Among the things I’m enjoying the most about the new house are the unfolding garden surprises. The original owners of the house, from whose estate we purchased the property, were clearly very enthusiastic gardeners. Every time I think to myself, “Wouldn’t it be nice to have an X, Y, or Z around here?” I find, within a few days, it’s growing off to the side just waiting to be noticed. In this way I found Bleeding Hearts, a white lilac, six peonies, Lily of the Valley, and what I think might be a good number of irises. It’s a fun trick, this conjuring, one I wish I could use with, say, sacks of small bills.
|The troubled bed, dead stuff gone & pansies added by request|
We’re trying to go slowly with changes or improvements. Someone advised us to wait a year to see what’s around before investing much time or money. Generally, this is good advice but the septic and tree work we’ve had done have laid waste to an awful lot of the lawn so we’re jumping in, albeit cautiously, removing things that appear dead or in distress and making judicious additions (such as the annuals that one is obligated by law to purchase when one’s 9 year-old insists perennials are No Fun At All). One bed near the front of the house needs a good amount of attention and maybe a nice planting diagram. Baby steps. We’re here for the long haul so along with the garden I am trying to cultivate patience.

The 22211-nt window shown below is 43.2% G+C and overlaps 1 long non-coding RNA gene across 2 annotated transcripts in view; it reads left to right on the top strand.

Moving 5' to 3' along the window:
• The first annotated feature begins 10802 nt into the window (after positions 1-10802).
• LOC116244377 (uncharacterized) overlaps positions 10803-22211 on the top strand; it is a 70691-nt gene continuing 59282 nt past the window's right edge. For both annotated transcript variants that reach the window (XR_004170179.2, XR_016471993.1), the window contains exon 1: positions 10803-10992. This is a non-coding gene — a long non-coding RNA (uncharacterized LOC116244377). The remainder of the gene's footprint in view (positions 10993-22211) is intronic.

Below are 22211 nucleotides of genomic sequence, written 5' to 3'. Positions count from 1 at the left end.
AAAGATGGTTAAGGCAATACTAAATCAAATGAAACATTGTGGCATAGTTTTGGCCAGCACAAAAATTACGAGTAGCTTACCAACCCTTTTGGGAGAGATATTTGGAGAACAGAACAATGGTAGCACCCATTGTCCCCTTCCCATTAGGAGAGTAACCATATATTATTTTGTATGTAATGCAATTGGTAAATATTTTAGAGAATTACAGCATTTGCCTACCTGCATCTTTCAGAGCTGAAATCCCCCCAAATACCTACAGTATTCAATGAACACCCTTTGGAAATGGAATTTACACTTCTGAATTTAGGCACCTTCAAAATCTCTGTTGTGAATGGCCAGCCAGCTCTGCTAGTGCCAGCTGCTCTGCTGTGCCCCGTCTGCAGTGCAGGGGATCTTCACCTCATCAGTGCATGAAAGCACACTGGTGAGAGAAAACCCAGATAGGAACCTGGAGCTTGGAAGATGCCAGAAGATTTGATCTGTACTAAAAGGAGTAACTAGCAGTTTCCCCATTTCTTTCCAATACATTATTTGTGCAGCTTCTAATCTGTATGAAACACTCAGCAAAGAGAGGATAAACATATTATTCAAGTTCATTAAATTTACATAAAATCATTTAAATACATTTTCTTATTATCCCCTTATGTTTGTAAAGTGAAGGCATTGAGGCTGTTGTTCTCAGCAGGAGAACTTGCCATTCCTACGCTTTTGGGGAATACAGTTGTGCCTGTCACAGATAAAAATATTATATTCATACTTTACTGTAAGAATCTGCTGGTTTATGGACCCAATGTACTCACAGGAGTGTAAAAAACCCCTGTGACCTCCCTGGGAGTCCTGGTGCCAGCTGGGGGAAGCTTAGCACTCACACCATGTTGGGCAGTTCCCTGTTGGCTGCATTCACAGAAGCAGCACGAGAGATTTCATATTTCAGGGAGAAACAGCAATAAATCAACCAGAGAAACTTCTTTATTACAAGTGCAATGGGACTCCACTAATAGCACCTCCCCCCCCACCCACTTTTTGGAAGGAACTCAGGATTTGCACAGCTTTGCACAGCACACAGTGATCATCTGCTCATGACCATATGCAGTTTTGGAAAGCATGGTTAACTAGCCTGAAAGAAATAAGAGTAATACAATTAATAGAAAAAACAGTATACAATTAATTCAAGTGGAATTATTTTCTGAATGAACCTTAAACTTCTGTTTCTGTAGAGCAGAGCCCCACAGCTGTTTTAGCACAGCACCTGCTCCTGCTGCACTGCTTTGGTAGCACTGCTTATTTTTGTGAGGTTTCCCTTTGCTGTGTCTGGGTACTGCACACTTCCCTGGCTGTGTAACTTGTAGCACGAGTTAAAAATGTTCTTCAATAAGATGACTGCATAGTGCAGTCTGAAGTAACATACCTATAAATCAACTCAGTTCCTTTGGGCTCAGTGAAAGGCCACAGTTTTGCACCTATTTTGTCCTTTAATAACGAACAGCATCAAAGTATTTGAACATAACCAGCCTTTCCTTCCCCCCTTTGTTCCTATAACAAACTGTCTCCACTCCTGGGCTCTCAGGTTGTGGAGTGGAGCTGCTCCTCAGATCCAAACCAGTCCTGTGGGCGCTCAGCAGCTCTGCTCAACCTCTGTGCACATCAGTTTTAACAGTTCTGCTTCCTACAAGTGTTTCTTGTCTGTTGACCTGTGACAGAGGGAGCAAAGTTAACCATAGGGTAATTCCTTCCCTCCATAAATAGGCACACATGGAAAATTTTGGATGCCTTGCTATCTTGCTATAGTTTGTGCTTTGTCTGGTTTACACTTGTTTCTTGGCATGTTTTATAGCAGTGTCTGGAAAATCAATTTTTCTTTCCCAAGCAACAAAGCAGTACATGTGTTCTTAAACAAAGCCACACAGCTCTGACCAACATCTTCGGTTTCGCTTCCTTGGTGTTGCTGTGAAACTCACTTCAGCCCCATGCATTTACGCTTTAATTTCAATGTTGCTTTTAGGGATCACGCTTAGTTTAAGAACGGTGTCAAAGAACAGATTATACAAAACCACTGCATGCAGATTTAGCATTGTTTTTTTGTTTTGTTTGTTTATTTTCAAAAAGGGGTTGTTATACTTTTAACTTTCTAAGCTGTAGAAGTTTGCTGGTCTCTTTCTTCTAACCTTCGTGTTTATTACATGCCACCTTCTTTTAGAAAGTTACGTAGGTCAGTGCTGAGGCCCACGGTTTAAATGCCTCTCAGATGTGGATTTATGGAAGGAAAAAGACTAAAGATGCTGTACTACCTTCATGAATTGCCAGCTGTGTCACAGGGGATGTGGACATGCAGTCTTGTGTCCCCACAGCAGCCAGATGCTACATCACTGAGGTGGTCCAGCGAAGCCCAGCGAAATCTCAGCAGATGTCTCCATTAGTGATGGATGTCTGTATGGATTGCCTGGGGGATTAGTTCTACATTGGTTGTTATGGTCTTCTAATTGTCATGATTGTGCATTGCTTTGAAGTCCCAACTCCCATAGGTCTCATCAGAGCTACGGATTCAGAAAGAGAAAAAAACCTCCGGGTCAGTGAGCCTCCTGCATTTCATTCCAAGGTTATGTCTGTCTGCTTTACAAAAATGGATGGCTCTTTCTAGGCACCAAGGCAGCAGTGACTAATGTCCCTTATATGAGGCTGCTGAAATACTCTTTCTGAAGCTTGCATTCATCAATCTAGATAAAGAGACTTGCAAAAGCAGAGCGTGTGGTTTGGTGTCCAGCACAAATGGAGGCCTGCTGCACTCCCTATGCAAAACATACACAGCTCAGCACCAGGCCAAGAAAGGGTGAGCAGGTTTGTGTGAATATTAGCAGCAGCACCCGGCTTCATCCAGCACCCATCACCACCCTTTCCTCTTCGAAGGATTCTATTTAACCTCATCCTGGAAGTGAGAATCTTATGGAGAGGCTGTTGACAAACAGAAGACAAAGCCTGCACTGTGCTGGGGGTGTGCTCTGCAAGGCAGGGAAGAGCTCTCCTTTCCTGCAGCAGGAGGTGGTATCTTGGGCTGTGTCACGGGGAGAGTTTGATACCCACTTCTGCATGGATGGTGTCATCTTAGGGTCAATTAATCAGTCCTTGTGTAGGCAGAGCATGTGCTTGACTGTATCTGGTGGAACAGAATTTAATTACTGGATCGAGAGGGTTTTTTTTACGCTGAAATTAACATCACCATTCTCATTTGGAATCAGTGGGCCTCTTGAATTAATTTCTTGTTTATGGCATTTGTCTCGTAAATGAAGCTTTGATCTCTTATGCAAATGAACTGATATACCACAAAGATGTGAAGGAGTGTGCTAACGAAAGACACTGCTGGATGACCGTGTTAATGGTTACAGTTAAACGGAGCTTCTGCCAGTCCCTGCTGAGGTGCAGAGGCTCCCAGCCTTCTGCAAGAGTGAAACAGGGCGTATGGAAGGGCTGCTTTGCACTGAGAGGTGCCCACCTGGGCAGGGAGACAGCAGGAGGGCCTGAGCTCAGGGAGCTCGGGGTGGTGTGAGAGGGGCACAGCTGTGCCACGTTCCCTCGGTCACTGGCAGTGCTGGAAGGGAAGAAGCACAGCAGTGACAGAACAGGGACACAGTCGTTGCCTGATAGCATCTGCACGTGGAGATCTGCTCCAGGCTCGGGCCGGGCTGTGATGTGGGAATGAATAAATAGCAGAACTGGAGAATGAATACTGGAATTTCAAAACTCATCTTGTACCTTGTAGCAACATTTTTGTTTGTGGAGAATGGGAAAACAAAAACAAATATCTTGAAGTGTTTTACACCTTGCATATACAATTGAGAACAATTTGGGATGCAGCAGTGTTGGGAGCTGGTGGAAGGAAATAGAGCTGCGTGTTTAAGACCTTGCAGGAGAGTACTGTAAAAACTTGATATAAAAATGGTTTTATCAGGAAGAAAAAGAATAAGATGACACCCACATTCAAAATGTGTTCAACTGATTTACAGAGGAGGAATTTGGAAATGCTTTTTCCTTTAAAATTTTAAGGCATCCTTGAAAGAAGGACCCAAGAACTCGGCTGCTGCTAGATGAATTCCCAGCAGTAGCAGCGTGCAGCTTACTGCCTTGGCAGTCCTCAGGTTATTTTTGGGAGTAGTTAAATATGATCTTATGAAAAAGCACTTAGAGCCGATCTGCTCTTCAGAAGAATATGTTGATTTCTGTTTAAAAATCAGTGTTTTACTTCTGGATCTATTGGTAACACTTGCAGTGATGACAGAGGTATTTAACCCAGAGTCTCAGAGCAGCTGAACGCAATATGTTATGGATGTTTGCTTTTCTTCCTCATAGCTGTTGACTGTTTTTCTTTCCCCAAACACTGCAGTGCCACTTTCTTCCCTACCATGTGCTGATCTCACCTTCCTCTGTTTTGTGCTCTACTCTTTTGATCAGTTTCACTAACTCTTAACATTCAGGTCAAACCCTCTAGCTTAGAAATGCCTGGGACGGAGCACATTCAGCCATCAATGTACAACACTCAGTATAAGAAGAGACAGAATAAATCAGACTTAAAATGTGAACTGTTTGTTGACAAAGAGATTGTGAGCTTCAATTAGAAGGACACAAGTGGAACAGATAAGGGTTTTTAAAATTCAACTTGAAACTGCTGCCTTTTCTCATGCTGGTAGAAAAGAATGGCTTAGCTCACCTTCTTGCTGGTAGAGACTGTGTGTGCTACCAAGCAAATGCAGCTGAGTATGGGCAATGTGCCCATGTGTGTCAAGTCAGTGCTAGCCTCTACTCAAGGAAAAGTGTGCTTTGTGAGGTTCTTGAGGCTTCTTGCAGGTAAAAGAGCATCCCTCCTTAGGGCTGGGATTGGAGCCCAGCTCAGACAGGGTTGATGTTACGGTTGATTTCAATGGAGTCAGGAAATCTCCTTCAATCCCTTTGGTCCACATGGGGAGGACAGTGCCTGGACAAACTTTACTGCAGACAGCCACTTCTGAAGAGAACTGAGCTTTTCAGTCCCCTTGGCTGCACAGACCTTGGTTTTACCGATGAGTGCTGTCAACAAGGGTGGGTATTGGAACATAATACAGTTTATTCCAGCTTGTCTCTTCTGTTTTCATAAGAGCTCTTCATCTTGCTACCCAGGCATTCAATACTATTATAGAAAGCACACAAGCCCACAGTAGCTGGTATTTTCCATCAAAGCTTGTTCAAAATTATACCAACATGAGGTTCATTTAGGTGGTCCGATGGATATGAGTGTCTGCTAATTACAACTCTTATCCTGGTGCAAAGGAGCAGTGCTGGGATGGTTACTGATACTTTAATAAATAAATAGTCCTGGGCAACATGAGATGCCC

In her final illness, the original owner of the house jotted down care directions and I feel duty-bound to follow her instruction. From what we can tell she was a fastidious woman and very precise in her housekeeping. Reading her notes feels a bit like having a personal garden tutor, one who lived and worked at this very spot even before I was born. If she wants the lilac pruned a certain way, you can bet that’s exactly what I will do.
|Now with mulch!|
In the meantime, we've done that very grown-up thing and bought a tremendous amount of mulch. It makes a difference, no? Anchored by a peony on one end and an azalea (a plant about which I am conflicted, but for now we're going to go with it) in the middle I can see this bed with some Black-Eyed Susan toward the far end and maybe a climbing rose up the wall. I don't know. We'll see. For now, I've got the creeping phlox in there, a decidedly pedestrian choice that I love for its color and easy, good-natured spread.
I'm not a natural gardener and any green thumb I might posses is often diminished by my highly distractible nature. These gardens are nearly 50 years old. I couldn't possibly harm them all in the first summer, right?